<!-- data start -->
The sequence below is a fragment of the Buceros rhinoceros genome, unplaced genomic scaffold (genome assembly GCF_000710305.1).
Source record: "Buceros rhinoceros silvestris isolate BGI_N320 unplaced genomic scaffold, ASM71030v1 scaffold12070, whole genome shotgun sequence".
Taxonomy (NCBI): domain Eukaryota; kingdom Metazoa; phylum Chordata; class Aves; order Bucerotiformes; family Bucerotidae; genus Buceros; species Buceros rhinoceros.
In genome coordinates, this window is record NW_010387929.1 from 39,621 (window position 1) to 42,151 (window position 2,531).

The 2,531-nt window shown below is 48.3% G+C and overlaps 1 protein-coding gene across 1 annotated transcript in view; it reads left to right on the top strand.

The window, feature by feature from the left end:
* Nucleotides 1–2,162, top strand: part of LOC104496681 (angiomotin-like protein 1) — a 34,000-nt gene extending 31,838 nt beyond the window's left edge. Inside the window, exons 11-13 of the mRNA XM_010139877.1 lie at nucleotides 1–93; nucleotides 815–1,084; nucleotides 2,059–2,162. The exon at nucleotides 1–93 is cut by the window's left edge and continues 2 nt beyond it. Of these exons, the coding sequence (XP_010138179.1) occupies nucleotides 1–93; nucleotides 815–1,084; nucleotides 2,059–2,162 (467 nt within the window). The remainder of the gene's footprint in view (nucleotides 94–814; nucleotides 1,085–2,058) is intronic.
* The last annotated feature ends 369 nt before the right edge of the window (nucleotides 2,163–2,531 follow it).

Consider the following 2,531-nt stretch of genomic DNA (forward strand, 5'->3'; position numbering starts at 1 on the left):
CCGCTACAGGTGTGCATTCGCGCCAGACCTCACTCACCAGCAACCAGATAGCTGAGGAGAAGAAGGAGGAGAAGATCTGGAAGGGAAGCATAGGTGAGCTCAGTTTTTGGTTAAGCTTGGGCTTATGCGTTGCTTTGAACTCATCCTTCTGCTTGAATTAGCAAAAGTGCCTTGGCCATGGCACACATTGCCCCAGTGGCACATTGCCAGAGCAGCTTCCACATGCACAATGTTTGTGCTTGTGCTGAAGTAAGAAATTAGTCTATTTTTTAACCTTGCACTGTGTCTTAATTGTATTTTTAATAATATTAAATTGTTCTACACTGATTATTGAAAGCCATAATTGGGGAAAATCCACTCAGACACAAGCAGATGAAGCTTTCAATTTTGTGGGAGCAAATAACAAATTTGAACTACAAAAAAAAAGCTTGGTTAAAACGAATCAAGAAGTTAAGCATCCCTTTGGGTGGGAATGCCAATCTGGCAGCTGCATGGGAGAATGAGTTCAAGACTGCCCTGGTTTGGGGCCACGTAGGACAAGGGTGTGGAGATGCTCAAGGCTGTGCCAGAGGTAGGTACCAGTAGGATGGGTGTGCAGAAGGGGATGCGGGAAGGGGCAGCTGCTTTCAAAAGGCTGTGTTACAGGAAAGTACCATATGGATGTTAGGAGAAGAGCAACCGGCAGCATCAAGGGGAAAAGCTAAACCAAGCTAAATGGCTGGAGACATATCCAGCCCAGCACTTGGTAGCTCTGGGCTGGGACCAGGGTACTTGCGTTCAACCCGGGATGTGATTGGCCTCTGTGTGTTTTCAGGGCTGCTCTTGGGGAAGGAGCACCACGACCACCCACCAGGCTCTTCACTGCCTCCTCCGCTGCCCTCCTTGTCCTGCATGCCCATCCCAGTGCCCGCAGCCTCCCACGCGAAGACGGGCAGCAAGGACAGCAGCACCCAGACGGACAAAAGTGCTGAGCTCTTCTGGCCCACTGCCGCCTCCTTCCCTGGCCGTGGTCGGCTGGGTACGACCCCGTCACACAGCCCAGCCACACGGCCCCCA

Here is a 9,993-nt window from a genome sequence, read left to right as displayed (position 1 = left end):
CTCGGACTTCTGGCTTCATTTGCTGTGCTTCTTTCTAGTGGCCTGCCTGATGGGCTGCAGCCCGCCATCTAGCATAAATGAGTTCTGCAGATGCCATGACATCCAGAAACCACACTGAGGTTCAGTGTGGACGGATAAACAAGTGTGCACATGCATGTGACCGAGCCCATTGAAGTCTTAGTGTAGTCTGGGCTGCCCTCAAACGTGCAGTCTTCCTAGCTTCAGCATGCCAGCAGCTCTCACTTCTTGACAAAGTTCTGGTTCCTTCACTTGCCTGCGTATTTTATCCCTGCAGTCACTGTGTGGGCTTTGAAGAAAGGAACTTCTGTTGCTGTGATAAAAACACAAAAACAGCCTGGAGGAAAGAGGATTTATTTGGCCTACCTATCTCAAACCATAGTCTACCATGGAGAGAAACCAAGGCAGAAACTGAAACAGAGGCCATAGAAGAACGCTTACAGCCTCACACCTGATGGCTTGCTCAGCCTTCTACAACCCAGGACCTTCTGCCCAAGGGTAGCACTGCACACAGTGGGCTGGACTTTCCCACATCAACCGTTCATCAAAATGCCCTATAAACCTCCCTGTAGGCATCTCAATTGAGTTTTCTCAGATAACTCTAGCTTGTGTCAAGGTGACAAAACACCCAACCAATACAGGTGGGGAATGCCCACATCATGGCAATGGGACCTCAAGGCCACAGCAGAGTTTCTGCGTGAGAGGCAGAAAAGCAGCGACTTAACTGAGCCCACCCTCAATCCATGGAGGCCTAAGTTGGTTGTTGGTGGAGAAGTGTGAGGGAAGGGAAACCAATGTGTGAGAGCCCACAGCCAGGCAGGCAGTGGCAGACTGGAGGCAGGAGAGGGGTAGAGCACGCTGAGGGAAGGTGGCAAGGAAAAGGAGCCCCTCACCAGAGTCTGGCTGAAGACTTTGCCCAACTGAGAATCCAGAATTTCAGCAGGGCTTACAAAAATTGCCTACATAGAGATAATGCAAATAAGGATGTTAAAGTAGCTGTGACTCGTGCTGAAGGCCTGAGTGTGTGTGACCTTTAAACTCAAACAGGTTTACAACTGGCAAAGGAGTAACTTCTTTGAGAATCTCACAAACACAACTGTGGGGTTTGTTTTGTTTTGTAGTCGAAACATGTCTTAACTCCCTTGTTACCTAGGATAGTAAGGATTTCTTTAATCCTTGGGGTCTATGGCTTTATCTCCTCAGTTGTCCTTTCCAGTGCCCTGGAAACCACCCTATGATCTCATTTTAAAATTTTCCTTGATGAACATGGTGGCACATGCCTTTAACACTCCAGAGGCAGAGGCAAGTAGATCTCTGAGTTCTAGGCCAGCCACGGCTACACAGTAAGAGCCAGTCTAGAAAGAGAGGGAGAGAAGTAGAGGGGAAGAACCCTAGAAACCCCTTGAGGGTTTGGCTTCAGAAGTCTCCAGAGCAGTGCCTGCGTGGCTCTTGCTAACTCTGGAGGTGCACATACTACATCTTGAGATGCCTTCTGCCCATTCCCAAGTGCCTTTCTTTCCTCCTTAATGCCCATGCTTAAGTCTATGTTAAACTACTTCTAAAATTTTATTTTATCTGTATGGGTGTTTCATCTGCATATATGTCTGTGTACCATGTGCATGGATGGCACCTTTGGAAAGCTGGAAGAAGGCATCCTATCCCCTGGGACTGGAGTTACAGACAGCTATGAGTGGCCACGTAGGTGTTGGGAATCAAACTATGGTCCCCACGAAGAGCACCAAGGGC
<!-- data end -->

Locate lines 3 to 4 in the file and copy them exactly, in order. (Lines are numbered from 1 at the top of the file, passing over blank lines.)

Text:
Taxonomy (NCBI): domain Eukaryota; kingdom Metazoa; phylum Chordata; class Aves; order Bucerotiformes; family Bucerotidae; genus Buceros; species Buceros rhinoceros.
In genome coordinates, this window is record NW_010387929.1 from 39,621 (window position 1) to 42,151 (window position 2,531).